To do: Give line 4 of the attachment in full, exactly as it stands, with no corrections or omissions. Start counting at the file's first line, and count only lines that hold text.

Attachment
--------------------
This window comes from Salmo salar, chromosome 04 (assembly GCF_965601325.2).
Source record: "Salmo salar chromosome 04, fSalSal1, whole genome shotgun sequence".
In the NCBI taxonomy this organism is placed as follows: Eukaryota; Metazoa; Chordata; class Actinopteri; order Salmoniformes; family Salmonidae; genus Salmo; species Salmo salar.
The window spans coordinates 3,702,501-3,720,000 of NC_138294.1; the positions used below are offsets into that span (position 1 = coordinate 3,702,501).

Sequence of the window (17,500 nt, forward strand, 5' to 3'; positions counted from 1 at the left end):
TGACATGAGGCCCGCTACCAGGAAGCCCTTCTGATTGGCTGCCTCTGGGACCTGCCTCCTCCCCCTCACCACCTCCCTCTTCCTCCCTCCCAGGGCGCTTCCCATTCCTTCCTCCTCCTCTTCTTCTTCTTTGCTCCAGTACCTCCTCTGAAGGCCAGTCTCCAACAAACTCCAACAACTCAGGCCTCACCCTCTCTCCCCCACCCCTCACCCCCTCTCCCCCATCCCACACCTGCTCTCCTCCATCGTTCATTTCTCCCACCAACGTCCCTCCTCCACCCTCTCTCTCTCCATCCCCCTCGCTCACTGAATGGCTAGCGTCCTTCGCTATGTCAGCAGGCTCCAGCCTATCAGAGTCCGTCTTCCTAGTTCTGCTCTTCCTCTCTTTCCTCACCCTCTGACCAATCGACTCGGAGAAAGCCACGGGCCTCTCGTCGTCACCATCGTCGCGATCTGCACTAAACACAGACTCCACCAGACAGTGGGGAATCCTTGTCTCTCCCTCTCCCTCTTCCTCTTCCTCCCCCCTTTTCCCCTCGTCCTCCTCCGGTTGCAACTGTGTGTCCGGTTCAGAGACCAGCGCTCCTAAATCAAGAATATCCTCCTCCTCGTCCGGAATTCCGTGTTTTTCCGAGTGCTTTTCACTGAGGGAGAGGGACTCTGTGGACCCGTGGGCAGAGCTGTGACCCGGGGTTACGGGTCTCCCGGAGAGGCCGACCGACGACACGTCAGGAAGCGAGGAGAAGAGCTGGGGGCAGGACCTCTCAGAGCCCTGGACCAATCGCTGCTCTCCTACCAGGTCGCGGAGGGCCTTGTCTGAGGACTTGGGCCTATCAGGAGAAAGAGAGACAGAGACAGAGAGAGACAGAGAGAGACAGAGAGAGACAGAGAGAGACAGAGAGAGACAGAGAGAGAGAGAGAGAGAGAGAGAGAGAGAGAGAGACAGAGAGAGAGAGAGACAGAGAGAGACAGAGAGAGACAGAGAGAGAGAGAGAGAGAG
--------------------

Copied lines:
The window spans coordinates 3,702,501-3,720,000 of NC_138294.1; the positions used below are offsets into that span (position 1 = coordinate 3,702,501).